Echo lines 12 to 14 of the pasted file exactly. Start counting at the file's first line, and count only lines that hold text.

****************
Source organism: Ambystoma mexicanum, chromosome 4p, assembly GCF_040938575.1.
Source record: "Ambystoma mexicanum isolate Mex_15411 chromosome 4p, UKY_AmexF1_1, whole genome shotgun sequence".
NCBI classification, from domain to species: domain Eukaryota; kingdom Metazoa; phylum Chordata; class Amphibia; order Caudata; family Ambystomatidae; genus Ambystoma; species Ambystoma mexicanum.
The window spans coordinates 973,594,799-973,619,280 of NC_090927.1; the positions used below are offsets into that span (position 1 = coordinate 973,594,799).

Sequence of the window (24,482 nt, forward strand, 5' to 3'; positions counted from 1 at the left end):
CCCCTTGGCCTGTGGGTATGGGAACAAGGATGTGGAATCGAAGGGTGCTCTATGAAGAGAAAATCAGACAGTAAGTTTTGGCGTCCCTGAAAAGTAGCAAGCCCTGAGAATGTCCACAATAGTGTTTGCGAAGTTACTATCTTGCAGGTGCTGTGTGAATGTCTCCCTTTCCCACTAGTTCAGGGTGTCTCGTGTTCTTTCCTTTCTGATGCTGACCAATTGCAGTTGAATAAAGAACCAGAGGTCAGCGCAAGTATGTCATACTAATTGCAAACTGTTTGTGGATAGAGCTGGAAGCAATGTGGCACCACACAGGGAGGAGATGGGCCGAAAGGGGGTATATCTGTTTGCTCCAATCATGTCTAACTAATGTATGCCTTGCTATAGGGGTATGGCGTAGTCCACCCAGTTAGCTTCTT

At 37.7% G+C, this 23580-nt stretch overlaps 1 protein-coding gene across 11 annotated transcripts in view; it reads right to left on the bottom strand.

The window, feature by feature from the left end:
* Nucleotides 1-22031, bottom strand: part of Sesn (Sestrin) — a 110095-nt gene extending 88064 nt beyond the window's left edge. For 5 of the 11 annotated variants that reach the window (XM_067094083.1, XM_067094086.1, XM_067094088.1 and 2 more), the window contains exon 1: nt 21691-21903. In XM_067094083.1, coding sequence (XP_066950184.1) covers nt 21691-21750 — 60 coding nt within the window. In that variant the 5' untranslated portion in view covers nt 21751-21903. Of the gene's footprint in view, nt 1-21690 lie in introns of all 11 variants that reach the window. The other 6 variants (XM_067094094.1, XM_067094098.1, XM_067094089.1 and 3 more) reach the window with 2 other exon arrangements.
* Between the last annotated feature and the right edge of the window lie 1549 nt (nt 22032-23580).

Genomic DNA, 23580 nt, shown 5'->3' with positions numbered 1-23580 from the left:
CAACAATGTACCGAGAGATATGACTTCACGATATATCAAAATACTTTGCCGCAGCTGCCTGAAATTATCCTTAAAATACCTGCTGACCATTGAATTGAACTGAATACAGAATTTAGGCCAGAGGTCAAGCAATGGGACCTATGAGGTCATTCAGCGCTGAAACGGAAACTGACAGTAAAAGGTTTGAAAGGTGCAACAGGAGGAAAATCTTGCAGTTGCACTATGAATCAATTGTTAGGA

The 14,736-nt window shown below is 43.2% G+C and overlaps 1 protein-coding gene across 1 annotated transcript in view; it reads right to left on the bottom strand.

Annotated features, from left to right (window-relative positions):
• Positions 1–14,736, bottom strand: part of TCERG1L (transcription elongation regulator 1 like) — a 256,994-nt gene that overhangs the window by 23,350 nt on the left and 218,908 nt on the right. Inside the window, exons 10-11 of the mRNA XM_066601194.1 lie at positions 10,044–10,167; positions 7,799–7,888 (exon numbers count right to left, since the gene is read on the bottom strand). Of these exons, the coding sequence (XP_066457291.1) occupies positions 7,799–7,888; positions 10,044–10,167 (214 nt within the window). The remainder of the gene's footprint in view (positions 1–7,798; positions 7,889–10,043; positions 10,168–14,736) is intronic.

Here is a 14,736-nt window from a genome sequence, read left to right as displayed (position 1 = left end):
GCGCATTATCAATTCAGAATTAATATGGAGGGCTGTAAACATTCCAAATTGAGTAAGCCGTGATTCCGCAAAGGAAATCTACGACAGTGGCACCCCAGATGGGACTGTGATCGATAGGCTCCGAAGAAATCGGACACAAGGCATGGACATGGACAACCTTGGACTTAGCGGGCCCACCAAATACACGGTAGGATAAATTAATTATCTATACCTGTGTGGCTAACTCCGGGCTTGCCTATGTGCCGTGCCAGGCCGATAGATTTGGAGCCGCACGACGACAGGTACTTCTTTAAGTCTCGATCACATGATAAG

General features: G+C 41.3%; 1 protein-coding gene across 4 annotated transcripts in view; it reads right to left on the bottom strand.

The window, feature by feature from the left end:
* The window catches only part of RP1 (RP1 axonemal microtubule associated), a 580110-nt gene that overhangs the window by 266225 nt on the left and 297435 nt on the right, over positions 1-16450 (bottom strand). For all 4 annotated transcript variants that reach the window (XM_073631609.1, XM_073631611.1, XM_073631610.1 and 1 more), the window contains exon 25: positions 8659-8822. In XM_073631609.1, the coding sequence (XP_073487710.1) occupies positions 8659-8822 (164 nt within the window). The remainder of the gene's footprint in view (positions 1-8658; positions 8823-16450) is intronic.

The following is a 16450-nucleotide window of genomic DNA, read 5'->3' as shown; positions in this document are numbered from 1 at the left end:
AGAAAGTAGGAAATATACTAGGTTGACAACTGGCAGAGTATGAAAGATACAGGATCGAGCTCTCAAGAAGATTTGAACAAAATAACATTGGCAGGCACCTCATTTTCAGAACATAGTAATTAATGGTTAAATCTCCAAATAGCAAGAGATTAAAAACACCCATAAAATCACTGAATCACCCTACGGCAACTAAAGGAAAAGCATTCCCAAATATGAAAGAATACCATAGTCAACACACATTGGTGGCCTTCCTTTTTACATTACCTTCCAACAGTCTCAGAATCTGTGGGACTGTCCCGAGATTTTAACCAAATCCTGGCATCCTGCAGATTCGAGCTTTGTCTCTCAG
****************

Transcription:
CAACAATGTACCGAGAGATATGACTTCACGATATATCAAAATACTTTGCCGCAGCTGCCTGAAATTATCCTTAAAATACCTGCTGACCATTGAATTGAACTGAATACAGAATTTAGGCCAGAGGTCAAGCAATGGGACCTATGAGGTCATTCAGCGCTGAAACGGAAACTGACAGTAAAAGGTTTGAAAGGTGCAACAGGAGGAAAATCTTGCAGTTGCACTATGAATCAATTGTTAGGA

The 14,736-nt window shown below is 43.2% G+C and overlaps 1 protein-coding gene across 1 annotated transcript in view; it reads right to left on the bottom strand.

Annotated features, from left to right (window-relative positions):